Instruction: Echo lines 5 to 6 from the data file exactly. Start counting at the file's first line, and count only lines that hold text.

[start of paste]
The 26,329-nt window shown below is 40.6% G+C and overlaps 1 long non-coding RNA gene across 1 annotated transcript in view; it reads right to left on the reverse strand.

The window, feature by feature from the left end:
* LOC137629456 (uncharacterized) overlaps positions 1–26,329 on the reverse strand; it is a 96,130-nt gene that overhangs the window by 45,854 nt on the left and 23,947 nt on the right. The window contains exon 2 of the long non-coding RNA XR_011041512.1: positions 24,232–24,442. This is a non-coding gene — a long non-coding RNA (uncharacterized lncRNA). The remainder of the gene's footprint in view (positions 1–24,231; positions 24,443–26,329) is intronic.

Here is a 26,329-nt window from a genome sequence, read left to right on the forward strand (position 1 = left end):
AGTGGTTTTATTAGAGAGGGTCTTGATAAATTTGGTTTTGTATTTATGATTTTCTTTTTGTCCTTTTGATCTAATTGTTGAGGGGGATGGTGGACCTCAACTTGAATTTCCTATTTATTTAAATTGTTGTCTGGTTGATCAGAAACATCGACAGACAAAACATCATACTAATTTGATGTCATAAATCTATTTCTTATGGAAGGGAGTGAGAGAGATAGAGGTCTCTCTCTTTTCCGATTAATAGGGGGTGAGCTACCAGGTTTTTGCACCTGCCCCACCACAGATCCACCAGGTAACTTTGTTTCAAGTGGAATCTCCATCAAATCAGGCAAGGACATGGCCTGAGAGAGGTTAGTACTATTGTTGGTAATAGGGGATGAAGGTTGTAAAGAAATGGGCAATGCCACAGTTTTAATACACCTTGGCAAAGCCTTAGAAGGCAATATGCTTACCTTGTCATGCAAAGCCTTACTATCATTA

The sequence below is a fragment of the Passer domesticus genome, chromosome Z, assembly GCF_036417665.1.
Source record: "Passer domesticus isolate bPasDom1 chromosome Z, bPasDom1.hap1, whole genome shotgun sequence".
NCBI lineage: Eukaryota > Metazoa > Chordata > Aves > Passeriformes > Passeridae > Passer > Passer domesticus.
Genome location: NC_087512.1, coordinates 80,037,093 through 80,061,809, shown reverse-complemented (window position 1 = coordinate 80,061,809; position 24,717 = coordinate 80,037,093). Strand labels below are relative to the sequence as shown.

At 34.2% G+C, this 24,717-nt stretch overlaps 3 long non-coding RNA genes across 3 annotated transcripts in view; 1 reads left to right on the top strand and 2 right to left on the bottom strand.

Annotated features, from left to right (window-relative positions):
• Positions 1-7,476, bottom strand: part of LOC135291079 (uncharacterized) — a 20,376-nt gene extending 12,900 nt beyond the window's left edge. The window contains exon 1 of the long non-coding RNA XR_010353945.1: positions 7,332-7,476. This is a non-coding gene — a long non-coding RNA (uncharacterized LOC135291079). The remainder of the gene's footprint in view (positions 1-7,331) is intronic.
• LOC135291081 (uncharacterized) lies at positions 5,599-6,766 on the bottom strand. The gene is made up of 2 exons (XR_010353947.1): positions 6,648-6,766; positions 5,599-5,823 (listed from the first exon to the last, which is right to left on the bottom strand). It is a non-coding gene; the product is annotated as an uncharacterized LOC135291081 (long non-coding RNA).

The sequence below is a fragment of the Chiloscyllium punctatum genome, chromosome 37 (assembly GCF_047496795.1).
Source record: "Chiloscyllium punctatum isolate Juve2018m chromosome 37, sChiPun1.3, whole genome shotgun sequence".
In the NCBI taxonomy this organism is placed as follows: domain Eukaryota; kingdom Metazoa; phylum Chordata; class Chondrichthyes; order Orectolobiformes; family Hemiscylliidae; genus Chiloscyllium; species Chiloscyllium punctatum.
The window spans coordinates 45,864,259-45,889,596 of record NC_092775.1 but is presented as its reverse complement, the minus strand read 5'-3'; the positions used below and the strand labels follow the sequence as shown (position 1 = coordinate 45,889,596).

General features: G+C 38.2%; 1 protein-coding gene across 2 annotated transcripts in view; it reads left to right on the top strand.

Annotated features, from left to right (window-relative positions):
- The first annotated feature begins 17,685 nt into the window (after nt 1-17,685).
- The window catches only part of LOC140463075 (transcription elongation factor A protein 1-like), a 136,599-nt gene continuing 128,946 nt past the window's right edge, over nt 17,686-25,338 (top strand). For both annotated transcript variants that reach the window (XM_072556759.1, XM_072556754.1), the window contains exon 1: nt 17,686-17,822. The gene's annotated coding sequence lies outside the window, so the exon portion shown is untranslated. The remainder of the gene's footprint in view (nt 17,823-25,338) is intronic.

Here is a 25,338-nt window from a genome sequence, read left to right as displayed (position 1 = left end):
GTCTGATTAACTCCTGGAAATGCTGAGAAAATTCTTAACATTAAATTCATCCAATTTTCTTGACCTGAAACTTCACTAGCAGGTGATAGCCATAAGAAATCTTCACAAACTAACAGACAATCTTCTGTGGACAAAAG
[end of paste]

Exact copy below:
AGTGGTTTTATTAGAGAGGGTCTTGATAAATTTGGTTTTGTATTTATGATTTTCTTTTTGTCCTTTTGATCTAATTGTTGAGGGGGATGGTGGACCTCAACTTGAATTTCCTATTTATTTAAATTGTTGTCTGGTTGATCAGAAACATCGACAGACAAAACATCATACTAATTTGATGTCATAAATCTATTTCTTATGGAAGGGAGTGAGAGAGATAGAGGTCTCTCTCTTTTCCGATTAATAGGGGGTGAGCTACCAGGTTTTTGCACCTGCCCCACCACAGATCCACCAGGTAACTTTGTTTCAAGTGGAATCTCCATCAAATCAGGCAAGGACATGGCCTGAGAGAGGTTAGTACTATTGTTGGTAATAGGGGATGAAGGTTGTAAAGAAATGGGCAATGCCACAGTTTTAATACACCTTGGCAAAGCCTTAGAAGGCAATATGCTTACCTTGTCATGCAAAGCCTTACTATCATTA

The sequence below is a fragment of the Passer domesticus genome, chromosome Z, assembly GCF_036417665.1.